If deer antler velvet really were effective, research would quickly exonerate it as an effective supplement, with multiples studies able to replicate these results.

But first, let’s back up:

What is deer antler velvet?

Deer antler velvet is crushed antler, from deer or elk, that is ingested for its supposed health and/or performance enhancing benefits. Because these antlers are said to regenerate and grow so quickly, they have been used in traditional chinese medicine for health purposes, and have been marketed by supplement companies in recent years as a miracle recovery product and legal steroid alternative.

Is deer antler velvet everything it is chalked up to be?

So does it work?

The current growing body of evidence is in overwhelming agreement regarding deer antler velvet and performance enhancement. There appears to be no reliable data supporting its effectiveness.

  • Testosterone: of three studies, not one showed that supplementing with deer antler velvet resulted in any increase in serum testosterone levels in athletes. Studies used dosages ranging from 560 mg to 1.5 g daily and ranged from 10 to 12 weeks in duration. (1-3)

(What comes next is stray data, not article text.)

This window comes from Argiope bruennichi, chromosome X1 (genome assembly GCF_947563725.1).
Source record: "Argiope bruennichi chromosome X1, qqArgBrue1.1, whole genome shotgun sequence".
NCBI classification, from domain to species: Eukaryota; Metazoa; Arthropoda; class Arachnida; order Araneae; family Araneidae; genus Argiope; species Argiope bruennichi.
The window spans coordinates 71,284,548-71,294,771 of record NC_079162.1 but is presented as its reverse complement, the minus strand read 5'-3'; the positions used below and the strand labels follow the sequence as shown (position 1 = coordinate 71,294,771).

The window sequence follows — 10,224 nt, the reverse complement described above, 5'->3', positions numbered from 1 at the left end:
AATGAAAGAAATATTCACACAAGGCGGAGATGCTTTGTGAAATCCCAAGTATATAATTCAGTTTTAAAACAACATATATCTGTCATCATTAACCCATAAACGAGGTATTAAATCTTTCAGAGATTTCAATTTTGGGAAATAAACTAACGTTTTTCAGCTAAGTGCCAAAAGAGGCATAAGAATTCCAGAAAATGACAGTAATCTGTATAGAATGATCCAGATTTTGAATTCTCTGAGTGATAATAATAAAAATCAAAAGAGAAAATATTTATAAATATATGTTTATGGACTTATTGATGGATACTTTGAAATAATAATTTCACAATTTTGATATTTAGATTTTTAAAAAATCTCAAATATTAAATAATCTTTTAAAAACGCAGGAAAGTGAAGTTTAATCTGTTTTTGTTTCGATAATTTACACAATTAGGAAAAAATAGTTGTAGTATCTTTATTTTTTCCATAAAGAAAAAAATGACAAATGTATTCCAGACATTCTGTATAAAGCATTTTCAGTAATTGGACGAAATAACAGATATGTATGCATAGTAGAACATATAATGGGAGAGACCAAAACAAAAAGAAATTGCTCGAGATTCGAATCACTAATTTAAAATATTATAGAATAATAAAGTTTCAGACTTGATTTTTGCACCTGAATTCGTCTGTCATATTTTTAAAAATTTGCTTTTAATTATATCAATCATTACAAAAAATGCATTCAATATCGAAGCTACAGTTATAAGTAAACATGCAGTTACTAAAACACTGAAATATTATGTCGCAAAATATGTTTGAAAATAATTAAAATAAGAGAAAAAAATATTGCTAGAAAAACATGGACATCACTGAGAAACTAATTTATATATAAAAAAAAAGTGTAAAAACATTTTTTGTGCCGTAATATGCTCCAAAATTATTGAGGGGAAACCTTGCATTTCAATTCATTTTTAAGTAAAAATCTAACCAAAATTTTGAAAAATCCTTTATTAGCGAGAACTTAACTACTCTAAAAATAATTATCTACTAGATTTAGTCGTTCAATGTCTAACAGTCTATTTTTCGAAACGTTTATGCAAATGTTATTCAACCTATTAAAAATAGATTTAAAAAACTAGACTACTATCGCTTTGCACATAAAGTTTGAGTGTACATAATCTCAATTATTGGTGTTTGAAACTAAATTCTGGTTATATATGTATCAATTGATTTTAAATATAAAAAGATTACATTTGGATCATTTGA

• IGF-1: Only one study has looked at the effect of deer antler velvet supplementation on resulting serum IGF-1 levels, and showed no effect. This is the whole point of the supplement – to ingest the natural form of IGF-1 and theoretically increase your own levels to get recovery benefits. So this data, which used relatively high dosages, seems to drive a dagger into that theory. (2)
  • Growth hormone: 10 weeks of supplementing 560 mg daily of deer antler velvet had no measurable effect on growth hormone levels. (3)
  • Aerobic/anaerobic performance: studies have not currently shown any significant effect of supplementation on either aerobic or anaerobic performance. (2-3)